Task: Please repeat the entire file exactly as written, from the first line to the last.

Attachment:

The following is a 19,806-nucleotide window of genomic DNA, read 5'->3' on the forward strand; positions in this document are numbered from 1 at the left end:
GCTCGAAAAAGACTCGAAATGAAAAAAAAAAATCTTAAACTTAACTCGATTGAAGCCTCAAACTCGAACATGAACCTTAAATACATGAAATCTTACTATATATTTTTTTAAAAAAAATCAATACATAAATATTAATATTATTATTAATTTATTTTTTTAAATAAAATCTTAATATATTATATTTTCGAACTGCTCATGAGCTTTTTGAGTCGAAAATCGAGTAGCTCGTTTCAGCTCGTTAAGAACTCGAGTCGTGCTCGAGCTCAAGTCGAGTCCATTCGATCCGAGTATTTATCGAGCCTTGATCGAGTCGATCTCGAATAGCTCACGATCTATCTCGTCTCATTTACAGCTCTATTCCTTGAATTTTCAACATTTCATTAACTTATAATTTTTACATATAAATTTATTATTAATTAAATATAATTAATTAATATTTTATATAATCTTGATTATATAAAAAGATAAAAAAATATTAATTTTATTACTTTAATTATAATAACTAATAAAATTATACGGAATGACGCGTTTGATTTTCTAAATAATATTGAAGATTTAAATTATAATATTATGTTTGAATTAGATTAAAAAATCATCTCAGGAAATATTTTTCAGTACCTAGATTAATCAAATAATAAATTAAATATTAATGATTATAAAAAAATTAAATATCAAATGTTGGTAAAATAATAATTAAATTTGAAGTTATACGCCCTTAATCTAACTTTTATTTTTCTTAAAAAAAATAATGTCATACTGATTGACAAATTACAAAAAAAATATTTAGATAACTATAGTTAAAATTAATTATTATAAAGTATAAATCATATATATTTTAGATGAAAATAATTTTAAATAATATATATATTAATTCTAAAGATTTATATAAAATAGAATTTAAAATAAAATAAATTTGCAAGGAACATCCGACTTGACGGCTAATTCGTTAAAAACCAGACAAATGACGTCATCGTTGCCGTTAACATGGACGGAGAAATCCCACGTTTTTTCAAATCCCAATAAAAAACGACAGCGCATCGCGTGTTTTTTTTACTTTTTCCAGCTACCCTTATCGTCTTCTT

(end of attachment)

The following is a 19,806-nucleotide window of genomic DNA, read 5'->3' on the forward strand; positions in this document are numbered from 1 at the left end:
GCTCGAAAAAGACTCGAAATGAAAAAAAAAAATCTTAAACTTAACTCGATTGAAGCCTCAAACTCGAACATGAACCTTAAATACATGAAATCTTACTATATATTTTTTTAAAAAAAATCAATACATAAATATTAATATTATTATTAATTTATTTTTTTAAATAAAATCTTAATATATTATATTTTCGAACTGCTCATGAGCTTTTTGAGTCGAAAATCGAGTAGCTCGTTTCAGCTCGTTAAGAACTCGAGTCGTGCTCGAGCTCAAGTCGAGTCCATTCGATCCGAGTATTTATCGAGCCTTGATCGAGTCGATCTCGAATAGCTCACGATCTATCTCGTCTCATTTACAGCTCTATTCCTTGAATTTTCAACATTTCATTAACTTATAATTTTTACATATAAATTTATTATTAATTAAATATAATTAATTAATATTTTATATAATCTTGATTATATAAAAAGATAAAAAAATATTAATTTTATTACTTTAATTATAATAACTAATAAAATTATACGGAATGACGCGTTTGATTTTCTAAATAATATTGAAGATTTAAATTATAATATTATGTTTGAATTAGATTAAAAAATCATCTCAGGAAATATTTTTCAGTACCTAGATTAATCAAATAATAAATTAAATATTAATGATTATAAAAAAATTAAATATCAAATGTTGGTAAAATAATAATTAAATTTGAAGTTATACGCCCTTAATCTAACTTTTATTTTTCTTAAAAAAAATAATGTCATACTGATTGACAAATTACAAAAAAAATATTTAGATAACTATAGTTAAAATTAATTATTATAAAGTATAAATCATATATATTTTAGATGAAAATAATTTTAAATAATATATATATTAATTCTAAAGATTTATATAAAATAGAATTTAAAATAAAATAAATTTGCAAGGAACATCCGACTTGACGGCTAATTCGTTAAAAACCAGACAAATGACGTCATCGTTGCCGTTAACATGGACGGAGAAATCCCACGTTTTTTCAAATCCCAATAAAAAACGACAGCGCATCGCGTGTTTTTTTTACTTTTTCCAGCTACCCTTATCGTCTTCTT